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Employers: Making a Job Offer That Gets Accepted, Pt. 2
business woman is passing offer to manager

Timing is Everything.

While candidates progress through your hiring process they will certainly experience emotional ups and downs. As we discussed in our previous contribution to this topic, Making a Job Offer That Gets Accepted, it is good to remember that the fear of change and the unknown will be at the heart of these emotions.

Assuming your job opportunity is attractive to the candidate, the most positive emotions occur while they are visiting with you and your company.  The candidate’s excitement about an opportunity and company is at its pinnacle when a major conversation with a decision maker or interview comes to a close.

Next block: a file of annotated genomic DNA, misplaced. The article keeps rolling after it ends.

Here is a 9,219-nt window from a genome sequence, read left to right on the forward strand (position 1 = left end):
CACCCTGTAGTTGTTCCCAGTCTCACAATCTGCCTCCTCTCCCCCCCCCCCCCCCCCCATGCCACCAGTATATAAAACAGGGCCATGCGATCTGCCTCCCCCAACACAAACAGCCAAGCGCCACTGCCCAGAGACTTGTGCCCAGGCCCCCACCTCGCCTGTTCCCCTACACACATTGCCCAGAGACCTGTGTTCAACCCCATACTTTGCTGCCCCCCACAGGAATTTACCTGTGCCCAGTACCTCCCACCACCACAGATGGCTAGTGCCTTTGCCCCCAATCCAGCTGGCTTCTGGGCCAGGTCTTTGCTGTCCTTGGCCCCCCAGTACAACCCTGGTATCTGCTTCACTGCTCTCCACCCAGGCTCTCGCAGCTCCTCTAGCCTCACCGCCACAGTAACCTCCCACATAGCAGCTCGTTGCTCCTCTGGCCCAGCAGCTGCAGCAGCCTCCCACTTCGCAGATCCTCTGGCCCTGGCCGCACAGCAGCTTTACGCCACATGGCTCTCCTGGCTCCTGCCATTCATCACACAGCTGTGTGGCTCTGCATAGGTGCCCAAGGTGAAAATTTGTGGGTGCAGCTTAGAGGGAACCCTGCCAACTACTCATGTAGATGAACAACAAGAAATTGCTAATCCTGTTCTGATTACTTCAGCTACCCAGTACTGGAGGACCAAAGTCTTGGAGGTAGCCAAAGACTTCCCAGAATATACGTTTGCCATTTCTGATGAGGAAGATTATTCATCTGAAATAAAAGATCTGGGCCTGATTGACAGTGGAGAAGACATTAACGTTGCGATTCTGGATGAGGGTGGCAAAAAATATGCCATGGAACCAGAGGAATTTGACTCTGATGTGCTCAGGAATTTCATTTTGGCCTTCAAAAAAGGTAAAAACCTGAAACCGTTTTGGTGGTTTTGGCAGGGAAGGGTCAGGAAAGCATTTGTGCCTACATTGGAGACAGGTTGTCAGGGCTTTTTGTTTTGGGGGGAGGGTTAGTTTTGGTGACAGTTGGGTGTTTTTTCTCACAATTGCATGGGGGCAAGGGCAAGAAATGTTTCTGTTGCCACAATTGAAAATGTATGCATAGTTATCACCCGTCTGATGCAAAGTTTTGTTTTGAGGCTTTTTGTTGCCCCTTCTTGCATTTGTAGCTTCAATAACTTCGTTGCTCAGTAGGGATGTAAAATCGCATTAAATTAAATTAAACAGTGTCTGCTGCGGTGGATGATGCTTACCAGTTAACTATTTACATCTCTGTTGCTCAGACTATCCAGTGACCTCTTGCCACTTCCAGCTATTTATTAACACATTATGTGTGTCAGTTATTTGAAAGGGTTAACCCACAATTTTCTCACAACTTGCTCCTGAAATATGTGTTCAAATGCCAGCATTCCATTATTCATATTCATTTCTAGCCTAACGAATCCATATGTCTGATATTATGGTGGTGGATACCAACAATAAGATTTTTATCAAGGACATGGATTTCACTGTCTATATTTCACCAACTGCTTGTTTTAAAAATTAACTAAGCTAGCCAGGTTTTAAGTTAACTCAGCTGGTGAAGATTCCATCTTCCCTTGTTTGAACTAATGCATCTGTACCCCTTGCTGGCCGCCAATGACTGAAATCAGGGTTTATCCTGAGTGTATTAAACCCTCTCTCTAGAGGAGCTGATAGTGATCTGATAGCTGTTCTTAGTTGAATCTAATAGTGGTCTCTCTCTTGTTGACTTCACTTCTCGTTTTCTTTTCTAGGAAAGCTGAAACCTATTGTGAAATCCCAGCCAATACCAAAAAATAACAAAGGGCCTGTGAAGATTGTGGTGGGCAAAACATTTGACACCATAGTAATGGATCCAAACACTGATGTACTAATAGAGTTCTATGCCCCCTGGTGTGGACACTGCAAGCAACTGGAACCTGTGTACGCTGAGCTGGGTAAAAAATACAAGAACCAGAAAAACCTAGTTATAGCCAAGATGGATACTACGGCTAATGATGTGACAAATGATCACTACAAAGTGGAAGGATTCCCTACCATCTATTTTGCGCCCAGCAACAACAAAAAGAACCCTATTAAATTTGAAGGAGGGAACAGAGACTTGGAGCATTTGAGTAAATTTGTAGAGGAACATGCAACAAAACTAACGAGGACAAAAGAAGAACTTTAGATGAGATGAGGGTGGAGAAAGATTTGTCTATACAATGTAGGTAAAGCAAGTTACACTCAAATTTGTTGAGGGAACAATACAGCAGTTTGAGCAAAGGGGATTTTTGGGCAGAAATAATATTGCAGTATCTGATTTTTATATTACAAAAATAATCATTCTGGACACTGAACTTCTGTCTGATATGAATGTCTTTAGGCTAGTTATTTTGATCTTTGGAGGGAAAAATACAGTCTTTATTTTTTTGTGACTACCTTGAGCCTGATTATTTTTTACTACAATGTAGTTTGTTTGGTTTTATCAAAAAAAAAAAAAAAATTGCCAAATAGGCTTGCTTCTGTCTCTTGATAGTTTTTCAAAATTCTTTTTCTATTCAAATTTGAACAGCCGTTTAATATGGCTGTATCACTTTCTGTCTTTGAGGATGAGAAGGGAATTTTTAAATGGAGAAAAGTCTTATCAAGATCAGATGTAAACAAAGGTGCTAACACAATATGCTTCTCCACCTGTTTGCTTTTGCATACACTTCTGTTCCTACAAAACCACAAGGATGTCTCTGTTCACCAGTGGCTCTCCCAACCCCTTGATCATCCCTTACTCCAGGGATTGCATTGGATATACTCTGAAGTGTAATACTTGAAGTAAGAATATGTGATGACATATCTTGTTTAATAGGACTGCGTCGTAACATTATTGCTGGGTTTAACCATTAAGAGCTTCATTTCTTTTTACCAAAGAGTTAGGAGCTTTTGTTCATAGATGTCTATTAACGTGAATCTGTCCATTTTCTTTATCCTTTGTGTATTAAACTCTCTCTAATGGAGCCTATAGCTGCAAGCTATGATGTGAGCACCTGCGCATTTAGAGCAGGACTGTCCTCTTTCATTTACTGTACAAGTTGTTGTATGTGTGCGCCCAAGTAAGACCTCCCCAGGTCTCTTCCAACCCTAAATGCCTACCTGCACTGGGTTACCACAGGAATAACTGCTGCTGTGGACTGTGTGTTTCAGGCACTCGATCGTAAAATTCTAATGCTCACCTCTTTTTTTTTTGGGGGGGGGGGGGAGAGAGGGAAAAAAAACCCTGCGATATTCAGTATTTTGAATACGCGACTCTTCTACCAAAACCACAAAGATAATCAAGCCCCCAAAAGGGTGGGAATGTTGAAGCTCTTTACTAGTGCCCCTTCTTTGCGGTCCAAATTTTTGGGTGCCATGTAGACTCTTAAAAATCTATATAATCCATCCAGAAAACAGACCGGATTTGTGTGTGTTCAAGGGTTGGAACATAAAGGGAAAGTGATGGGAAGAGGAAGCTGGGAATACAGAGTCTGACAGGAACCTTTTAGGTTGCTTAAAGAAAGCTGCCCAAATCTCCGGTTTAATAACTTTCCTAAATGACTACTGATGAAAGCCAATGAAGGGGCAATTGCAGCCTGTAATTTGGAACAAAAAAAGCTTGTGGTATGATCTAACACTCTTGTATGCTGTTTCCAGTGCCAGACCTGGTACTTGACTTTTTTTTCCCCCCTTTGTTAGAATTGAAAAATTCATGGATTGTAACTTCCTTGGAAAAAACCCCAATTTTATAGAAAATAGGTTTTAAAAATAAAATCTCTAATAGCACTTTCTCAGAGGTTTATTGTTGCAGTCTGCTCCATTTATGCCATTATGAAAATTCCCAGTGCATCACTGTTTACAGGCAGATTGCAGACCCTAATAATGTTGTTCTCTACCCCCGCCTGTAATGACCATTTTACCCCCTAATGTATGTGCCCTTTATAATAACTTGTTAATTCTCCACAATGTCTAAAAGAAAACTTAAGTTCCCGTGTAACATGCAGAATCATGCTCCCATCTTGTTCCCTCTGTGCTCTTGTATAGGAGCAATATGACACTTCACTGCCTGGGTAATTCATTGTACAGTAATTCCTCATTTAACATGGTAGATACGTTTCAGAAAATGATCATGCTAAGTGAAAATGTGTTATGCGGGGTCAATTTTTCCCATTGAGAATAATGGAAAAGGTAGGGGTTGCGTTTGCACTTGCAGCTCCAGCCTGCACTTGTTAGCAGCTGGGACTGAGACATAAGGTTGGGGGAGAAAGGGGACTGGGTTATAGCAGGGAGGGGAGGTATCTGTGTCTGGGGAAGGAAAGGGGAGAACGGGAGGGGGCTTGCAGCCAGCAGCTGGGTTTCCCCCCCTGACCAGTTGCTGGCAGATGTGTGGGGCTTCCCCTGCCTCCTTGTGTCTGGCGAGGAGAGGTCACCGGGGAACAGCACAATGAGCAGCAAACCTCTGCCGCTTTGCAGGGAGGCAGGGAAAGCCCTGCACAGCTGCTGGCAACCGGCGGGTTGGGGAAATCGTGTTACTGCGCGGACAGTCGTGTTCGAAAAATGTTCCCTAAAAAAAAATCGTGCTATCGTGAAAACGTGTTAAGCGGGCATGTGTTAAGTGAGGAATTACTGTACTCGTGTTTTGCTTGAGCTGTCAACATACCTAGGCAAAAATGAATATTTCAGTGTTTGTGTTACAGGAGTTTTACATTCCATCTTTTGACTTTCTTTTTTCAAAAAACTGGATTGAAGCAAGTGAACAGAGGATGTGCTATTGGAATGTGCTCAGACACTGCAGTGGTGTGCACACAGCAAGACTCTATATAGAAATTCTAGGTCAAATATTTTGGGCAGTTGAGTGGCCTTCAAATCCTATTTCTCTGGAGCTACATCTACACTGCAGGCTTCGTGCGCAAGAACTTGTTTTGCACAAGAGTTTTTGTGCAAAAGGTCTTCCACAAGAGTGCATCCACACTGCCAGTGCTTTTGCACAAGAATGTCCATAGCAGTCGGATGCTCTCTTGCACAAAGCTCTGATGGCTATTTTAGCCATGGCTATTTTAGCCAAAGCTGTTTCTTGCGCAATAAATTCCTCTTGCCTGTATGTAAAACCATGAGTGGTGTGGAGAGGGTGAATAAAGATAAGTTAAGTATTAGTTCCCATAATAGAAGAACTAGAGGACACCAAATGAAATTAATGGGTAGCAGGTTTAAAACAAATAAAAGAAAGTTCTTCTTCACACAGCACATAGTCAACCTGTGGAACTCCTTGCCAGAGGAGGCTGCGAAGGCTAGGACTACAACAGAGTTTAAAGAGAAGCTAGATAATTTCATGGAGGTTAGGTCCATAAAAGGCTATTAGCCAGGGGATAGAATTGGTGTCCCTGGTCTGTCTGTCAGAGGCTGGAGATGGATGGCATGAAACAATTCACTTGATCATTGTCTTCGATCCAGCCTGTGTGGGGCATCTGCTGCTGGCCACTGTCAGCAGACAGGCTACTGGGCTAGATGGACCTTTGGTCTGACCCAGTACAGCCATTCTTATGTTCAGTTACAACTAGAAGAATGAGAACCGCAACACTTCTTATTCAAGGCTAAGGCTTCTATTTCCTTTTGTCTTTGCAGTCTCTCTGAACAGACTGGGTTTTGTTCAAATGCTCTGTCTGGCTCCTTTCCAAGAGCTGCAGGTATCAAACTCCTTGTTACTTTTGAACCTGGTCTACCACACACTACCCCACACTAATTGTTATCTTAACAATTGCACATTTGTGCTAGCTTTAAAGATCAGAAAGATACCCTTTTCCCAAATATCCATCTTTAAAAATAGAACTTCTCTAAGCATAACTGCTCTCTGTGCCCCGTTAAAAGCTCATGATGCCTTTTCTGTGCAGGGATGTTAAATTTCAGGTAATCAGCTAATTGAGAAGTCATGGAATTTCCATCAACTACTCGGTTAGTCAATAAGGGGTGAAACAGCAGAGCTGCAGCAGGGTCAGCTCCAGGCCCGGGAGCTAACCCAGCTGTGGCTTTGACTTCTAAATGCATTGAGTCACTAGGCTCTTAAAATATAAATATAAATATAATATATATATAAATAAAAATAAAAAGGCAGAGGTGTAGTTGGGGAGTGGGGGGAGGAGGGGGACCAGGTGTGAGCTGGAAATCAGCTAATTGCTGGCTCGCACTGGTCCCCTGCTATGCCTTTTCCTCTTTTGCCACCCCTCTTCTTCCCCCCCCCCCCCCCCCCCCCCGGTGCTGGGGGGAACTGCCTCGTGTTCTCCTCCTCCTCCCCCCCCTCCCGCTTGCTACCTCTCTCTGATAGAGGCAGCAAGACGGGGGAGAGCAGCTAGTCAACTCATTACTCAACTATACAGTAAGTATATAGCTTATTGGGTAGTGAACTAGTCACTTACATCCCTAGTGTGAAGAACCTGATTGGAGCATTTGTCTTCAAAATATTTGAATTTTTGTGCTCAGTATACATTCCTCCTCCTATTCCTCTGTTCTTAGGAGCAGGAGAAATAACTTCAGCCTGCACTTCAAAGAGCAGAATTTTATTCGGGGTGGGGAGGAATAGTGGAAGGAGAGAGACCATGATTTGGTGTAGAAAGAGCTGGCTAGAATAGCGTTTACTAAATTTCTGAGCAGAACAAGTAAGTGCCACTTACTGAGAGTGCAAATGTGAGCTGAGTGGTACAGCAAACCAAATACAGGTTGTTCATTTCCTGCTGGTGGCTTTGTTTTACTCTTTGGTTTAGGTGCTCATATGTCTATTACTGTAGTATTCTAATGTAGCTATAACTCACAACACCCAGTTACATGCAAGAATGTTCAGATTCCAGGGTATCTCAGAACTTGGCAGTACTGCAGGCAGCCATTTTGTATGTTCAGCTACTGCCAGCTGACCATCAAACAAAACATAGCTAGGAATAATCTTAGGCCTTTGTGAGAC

Experience has shown that the best time to make an offer is when the candidate is most excited about the opportunity. The level of excitement must be greater than the fear of change, or the offer will be turned down. Therefore, it stands to reason that employers will see better acceptance rates when offers are made in close proximity to the greatest moments of excitement and interest. Delayed offers run the risk that the level of excitement, which wanes over time, runs below the level of fear. Leading to unwanted results.

Prior to making an offer of employment, consider how much time has passed since the last interview or major communication between your company and the candidate. If little or no time has passed, make the job offer. If there is a communication time gap, engage the candidate in a meaningful conversation or get together prior to the offer.

Following these simple “timing” guidelines will increase your percentage of job offers accepted.

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